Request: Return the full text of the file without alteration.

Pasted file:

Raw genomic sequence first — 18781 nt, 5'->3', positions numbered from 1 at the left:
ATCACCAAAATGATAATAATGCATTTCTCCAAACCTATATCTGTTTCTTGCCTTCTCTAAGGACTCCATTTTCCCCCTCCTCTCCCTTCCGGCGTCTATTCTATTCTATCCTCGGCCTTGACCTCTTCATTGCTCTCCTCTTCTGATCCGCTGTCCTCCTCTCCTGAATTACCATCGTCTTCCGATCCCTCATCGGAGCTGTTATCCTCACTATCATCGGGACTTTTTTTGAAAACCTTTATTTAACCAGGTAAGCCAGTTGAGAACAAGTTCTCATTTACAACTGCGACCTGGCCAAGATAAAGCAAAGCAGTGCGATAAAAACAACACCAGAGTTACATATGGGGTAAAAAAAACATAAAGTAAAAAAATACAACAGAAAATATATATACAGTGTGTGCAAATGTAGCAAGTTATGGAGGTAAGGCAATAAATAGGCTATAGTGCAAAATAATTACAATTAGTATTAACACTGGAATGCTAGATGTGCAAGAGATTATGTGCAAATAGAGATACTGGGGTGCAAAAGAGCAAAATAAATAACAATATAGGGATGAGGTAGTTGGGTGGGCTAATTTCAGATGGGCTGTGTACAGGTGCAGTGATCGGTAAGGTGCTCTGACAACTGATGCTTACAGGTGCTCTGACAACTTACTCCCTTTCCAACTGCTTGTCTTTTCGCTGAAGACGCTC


Raw genomic sequence first — 18781 nt, 5'->3', positions numbered from 1 at the left:
ATCACCAAAATGATAATAATGCATTTCTCCAAACCTATATCTGTTTCTTGCCTTCTCTAAGGACTCCATTTTCCCCCTCCTCTCCCTTCCGGCGTCTATTCTATTCTATCCTCGGCCTTGACCTCTTCATTGCTCTCCTCTTCTGATCCGCTGTCCTCCTCTCCTGAATTACCATCGTCTTCCGATCCCTCATCGGAGCTGTTATCCTCACTATCATCGGGACTTTTTTTGAAAACCTTTATTTAACCAGGTAAGCCAGTTGAGAACAAGTTCTCATTTACAACTGCGACCTGGCCAAGATAAAGCAAAGCAGTGCGATAAAAACAACACCAGAGTTACATATGGGGTAAAAAAAACATAAAGTAAAAAAATACAACAGAAAATATATATACAGTGTGTGCAAATGTAGCAAGTTATGGAGGTAAGGCAATAAATAGGCTATAGTGCAAAATAATTACAATTAGTATTAACACTGGAATGCTAGATGTGCAAGAGATTATGTGCAAATAGAGATACTGGGGTGCAAAAGAGCAAAATAAATAACAATATAGGGATGAGGTAGTTGGGTGGGCTAATTTCAGATGGGCTGTGTACAGGTGCAGTGATCGGTAAGGTGCTCTGACAACTGATGCTTACAGGTGCTCTGACAACTTACTCCCTTTCCAACTGCTTGTCTTTTCGCTGAAGACGCTC